Senators to Remember
The modern Senate has its problems to say the least, including too much blind partisanship and what many scholars see as a growing lack of collegiality.
Still, the history of the Senate, masterfully displayed at the U.S. Senate website, helps us understand what the Senate means to our system and to the great concept of “separation of powers.” The fact that the institution works hard to attend to its own history, including a dedicated staff of historians, is a wonderful testament to the value of remembering and reflecting upon our past.
As my own little tribute to the long, colorful and important history of the “world’s great deliberative body,” I’m launching a new series of thirteen posts on some of the great and near-great United States Senators. Think of them as long forgotten politicians who deserve to be remembered. I’ll roll out this Baker’s Dozen once a week, sort of like a new fall TV series! I’ll start the series on Friday.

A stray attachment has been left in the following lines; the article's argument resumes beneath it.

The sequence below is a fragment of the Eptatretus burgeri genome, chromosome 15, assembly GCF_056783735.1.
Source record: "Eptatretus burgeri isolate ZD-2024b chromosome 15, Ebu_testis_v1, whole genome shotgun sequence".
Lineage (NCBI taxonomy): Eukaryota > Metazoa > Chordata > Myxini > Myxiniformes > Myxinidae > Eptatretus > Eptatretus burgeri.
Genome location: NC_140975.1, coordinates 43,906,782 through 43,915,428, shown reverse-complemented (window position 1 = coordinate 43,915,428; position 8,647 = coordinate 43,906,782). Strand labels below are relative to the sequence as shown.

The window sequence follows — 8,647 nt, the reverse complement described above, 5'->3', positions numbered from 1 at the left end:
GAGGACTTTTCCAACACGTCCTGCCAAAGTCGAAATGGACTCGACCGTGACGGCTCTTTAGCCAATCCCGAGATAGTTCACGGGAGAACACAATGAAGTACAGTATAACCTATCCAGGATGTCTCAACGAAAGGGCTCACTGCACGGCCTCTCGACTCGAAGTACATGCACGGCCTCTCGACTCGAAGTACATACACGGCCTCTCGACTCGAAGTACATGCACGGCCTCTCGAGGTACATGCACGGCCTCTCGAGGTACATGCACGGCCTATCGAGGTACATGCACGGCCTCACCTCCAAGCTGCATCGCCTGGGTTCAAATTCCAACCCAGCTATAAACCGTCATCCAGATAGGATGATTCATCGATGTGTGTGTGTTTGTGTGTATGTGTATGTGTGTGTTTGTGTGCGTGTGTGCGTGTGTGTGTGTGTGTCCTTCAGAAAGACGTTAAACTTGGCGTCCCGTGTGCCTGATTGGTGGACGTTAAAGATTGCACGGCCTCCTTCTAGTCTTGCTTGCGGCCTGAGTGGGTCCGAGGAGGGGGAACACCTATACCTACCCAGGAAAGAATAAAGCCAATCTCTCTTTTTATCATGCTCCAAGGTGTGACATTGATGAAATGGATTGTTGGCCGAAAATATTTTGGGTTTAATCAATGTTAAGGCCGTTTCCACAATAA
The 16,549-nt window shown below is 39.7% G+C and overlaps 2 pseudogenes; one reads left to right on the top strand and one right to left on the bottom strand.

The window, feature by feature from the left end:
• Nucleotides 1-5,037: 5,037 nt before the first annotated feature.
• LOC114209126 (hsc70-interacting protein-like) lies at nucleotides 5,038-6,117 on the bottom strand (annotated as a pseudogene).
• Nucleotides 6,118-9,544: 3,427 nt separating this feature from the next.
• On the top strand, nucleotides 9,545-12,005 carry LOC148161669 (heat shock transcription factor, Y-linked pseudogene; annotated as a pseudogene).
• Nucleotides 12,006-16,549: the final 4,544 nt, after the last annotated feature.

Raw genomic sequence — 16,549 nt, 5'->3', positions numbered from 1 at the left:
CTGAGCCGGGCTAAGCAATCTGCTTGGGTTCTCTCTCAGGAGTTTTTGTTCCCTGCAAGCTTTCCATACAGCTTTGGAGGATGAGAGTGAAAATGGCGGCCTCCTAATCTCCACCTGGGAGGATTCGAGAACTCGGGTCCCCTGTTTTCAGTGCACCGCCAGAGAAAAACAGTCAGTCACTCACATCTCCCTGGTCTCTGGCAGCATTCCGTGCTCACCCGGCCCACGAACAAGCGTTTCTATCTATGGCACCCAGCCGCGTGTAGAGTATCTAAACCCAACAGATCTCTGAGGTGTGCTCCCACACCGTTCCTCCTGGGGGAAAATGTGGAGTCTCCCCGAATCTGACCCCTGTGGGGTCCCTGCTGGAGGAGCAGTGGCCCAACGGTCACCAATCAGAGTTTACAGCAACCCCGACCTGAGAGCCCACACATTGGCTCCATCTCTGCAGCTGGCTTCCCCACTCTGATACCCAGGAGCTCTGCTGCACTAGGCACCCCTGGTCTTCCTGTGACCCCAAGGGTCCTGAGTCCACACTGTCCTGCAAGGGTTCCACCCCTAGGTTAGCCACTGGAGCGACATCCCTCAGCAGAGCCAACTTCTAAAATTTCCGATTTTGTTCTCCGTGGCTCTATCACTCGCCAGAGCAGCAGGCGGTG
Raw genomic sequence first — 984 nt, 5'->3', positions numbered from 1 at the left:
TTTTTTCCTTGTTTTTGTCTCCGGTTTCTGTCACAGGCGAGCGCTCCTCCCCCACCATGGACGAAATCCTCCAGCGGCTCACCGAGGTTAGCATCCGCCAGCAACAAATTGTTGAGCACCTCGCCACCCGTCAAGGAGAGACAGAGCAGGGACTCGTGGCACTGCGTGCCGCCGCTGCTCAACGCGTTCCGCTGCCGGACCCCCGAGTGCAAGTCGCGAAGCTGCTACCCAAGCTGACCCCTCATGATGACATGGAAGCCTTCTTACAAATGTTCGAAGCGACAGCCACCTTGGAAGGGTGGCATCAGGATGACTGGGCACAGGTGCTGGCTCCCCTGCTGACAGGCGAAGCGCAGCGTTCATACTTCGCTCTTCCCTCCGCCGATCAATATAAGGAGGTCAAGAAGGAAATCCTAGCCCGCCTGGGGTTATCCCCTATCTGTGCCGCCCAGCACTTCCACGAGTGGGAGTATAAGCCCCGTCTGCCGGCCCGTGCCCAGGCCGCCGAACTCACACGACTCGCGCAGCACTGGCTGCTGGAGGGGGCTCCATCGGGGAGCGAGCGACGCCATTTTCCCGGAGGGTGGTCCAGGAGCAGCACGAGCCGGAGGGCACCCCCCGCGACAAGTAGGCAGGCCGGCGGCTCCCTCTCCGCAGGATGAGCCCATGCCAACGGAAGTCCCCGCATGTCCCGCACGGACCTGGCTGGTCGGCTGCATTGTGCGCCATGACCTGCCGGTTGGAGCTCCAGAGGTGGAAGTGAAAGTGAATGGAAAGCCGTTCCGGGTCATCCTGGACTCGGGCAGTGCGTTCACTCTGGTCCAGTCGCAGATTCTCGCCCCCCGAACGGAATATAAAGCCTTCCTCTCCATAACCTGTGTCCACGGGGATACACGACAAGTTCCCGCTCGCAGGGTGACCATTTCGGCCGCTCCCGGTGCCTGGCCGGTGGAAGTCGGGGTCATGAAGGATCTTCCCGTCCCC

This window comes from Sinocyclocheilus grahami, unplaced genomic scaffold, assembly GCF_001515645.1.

My criteria for inclusion is pretty simple: all of the thirteen are westerners, all are deceased and all were interesting, if not exactly great, members of the Senate.
First up, Sen. Bronson Cutting of New Mexico. Cutting, a Republican who served in the late 1920’s and early 1930’s, was the publisher of the Santa Fe New Mexican newspaper, a World War I veteran and a committed advocate of free speech. He also carried on a long and spirited correspondence with the poet Ezra Pound. Cutting easily passes the “interesting” test.
In following weeks, I’ll provide short profiles of Senators worth remembering from Montana, Idaho, Nevada, California, Wyoming, Washington, Colorado and Arizona.
I’ll leave it to you to decide how well my Baker’s Dozen compare to the current crop populating the most exclusive political club in the world, but any comparisons to the current members is, well, purely intentional!